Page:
In the world of sunscreens, there are two types of “active” ingredients (the ingredients that do the business of filtering the sun’s rays): mineral and chemical. What’s the difference and is one kind better than the other?
When the FDA first began evaluating sunscreen safety back in the 1970s, it grandfathered in active ingredients based on the assumption that these chemicals sat on top of the skin and didn’t impact health. After learning that many are actually absorbed into the bloodstream, the FDA started a re-evaluation process and in February 2019, the agency released its final draft sunscreens monograph that made the following conclusion based on the available safety data:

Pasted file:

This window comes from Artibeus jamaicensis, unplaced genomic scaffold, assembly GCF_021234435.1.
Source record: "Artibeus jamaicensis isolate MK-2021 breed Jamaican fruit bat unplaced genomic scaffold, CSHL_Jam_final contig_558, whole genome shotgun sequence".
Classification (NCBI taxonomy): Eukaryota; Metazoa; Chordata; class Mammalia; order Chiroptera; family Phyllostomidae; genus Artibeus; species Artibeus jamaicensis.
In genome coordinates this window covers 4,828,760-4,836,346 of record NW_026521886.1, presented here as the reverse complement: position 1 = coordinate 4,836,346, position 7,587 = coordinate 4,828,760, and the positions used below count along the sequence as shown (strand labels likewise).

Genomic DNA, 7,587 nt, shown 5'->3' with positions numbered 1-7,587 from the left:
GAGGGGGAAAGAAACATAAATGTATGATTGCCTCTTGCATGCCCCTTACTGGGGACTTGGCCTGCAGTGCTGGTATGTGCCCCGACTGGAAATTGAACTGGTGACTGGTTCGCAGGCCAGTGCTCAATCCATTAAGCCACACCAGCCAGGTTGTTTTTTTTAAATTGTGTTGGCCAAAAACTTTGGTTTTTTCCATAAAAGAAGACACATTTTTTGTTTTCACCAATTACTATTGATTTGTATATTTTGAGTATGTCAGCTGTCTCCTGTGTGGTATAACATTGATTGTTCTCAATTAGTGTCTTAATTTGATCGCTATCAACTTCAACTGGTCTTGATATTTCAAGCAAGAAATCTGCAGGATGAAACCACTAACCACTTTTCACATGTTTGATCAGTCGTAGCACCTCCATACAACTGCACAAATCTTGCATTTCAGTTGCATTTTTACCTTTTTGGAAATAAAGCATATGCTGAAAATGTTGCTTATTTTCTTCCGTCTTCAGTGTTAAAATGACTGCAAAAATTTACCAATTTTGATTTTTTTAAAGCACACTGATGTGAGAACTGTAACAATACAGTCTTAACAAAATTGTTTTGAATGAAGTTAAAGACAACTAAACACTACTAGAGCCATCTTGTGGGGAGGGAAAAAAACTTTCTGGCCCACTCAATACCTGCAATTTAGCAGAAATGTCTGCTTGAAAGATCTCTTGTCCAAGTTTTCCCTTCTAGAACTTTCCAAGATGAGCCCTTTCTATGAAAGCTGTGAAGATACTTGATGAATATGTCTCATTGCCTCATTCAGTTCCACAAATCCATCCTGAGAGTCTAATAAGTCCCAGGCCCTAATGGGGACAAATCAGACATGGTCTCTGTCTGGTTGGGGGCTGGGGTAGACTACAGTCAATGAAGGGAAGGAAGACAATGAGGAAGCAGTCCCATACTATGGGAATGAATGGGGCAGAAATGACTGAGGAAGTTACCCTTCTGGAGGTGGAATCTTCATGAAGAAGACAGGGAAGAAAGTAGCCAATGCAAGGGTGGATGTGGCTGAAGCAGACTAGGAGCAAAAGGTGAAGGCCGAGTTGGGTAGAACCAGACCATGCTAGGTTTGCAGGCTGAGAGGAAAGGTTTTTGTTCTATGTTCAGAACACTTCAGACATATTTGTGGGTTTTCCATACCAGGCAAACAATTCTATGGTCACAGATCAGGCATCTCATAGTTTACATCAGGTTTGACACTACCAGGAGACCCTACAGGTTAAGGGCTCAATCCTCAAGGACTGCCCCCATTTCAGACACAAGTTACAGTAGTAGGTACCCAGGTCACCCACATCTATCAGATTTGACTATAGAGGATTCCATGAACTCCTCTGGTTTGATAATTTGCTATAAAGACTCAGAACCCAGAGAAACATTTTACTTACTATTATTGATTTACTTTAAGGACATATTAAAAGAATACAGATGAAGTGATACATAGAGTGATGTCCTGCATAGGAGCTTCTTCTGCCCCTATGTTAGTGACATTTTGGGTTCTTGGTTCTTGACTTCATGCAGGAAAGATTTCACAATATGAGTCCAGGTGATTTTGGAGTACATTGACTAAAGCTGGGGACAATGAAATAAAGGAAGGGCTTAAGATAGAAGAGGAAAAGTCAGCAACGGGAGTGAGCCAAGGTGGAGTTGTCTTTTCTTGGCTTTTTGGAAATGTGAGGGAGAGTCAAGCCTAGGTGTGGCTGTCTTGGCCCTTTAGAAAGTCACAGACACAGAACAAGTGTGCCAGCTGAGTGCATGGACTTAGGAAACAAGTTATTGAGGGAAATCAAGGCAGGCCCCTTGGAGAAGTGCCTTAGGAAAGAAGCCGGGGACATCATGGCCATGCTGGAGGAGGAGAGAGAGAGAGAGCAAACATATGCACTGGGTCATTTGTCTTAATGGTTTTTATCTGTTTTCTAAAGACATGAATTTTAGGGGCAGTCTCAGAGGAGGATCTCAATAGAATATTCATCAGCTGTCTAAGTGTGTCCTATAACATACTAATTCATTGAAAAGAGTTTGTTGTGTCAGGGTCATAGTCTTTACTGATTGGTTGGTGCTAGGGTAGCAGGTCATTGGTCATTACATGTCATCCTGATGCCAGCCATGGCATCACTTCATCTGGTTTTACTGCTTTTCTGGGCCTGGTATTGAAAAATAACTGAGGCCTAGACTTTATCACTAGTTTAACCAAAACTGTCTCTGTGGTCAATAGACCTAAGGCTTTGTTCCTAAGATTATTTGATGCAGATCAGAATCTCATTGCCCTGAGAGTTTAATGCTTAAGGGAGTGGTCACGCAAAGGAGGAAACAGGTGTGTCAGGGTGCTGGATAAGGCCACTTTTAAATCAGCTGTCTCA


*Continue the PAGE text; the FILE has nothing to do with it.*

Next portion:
“Of the 16 currently marketed active ingredients, two ingredients – zinc oxide and titanium dioxide – are generally recognized as safe and effective (GRASE) for use in sunscreens; two ingredients – PABA and trolamine salicylate – are not GRASE for use in sunscreens due to safety issues. There are 12 ingredients for which there are insufficient safety data to make a positive GRASE determination at this time.”
You read that right: The new FDA monograph gave GRASE designation to just two active sunscreen ingredients: zinc oxide and titanium dioxide – the mineral sunscreens.